My personal choice is to go for the higher end game card because it's much more versatile.
I rewrote this two days after posting to try to organize the material better.
08 August 2012, 07:12 PM
I'm using Maya and Blender. another card I'm looking at is this one -- > http://www.newegg.com/Product/Product.aspx?Item=N82E16814130604
08 August 2012, 09:32 AM
Well, you've decided on a midline Nvidia card, reasonably priced. Now all you have to do is Google that Nvidia model and Maya and many post's will pop up outlining users experiences with this combo.
As I said previously, Maya is a bit persnickety with which video cards work well with it. Older Nvidia cards like the 280 series and 7900 were very good with Maya but Maya has a new display window software (Viewport 2.0) that's supposed to work very well with newer Nvidia's.
I used Maya for a number of years but fell away from it after version 8. I don't feel really up to comment on it like I was a current user with up-to-date experiences with it.
08 August 2012, 12:21 PM
Thanks for all your help!
08 August 2012, 05:55 PM
The card you have chosen is an Nvidia card, with Fermi architecture and 384 Cuda cores. That's a good price / performance ratio for $200.
The new upper 600 series with 1300 cuda cores is based on Kepler architecture and the type of Cuda cores is different, supposedly not as good for GPU rendering.
All this matters only if you are doing GPU rendering. Octane has a plug in for Maya and one for Blender. But if GPU rendering doesn't appeal to you (it has a lot of problems but the future could be bright for this technology) then Cuda cores are less important.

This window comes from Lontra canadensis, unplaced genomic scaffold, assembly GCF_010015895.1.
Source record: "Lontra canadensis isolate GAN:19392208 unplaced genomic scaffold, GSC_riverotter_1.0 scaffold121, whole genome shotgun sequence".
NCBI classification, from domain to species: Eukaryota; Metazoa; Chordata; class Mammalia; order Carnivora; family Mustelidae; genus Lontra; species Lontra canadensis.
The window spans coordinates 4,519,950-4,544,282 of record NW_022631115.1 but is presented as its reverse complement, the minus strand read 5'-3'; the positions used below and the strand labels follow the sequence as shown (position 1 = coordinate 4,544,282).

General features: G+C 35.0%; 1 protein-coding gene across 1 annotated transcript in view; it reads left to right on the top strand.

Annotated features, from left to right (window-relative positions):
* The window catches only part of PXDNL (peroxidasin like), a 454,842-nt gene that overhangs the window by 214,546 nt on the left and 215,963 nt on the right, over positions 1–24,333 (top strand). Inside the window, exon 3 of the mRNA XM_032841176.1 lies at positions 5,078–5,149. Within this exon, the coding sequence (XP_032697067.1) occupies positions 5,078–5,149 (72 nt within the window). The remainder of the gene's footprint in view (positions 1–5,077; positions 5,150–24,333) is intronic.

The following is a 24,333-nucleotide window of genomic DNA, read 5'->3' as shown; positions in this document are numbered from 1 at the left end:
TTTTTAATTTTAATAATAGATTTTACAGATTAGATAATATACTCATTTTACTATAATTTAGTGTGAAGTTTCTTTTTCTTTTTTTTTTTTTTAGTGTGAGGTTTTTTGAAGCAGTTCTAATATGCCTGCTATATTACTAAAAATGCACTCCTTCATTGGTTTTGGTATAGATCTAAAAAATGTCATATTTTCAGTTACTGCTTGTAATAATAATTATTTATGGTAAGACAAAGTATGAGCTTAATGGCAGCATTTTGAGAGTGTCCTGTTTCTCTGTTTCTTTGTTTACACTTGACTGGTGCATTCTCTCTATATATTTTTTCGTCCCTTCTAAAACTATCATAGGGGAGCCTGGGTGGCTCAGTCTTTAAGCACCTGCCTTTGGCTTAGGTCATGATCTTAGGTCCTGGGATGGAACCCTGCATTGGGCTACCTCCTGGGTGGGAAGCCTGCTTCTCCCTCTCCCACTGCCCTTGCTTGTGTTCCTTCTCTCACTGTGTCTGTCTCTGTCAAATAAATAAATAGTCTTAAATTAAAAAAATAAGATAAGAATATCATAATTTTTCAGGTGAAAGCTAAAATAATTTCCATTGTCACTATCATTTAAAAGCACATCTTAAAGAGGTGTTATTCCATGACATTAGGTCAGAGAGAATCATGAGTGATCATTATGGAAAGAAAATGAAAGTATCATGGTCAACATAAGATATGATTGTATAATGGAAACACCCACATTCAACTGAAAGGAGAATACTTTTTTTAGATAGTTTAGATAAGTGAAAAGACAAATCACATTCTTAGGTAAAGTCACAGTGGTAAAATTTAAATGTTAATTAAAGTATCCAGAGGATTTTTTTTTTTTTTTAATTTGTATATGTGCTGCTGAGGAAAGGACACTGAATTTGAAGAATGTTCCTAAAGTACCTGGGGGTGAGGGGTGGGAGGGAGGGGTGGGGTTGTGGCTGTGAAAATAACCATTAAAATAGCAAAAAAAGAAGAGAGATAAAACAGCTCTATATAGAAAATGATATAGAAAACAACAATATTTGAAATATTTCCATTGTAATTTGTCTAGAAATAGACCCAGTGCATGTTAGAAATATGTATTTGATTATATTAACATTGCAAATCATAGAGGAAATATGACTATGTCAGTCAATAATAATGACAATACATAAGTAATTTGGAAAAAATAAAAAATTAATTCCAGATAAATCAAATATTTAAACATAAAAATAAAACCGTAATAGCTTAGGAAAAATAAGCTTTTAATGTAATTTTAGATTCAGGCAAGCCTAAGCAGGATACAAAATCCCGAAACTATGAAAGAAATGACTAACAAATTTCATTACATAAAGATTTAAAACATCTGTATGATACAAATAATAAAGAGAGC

Nvidia is on the switch from Fermi to Kepler architecture (that's just their own product development branding on those names).
The current Keppler cards are based on a GPU code named GK104 with 1300 to 1500 cuda cores but they are coming out with a newer GK110 which will double those cores into the 3000 range on a single chip. This kind of parallel processing power could really be significant with the right software. They could also be very pricey, over a grand ($). Stick with a Nvidia midline Fermi for now.
Download the free Octane Demo when you get your new card.
It's only crippling for the demo is one set render size. 1000 x 500 and you can't save. Still it's a lot of fun. You export an obj model from Maya or Blender and import it into Octane. Then you can move or change the camera and materials rendering in near real-time. Check it out.
Also, this is Kepler
08 August 2012, 09:43 PM
Maya's pretty good these days with the consumer level cards and a lot of us have been using GeForce/Radeons with the annoncement of the new DirectX11 based version of Viewport 2.0. There's a thread somewhere around this section of the boards covering a bunch of members tests with the 560, 570, 580 and other cards with positive results.
I personally run a 650M in my laptop and it works great as well as a GTX580 at home that is a beast as well. Nvidia just launched the new 660Ti this week which is supposed to be the flagship consumer card and seems to be priced pretty nicely.
08 August 2012, 09:43 PM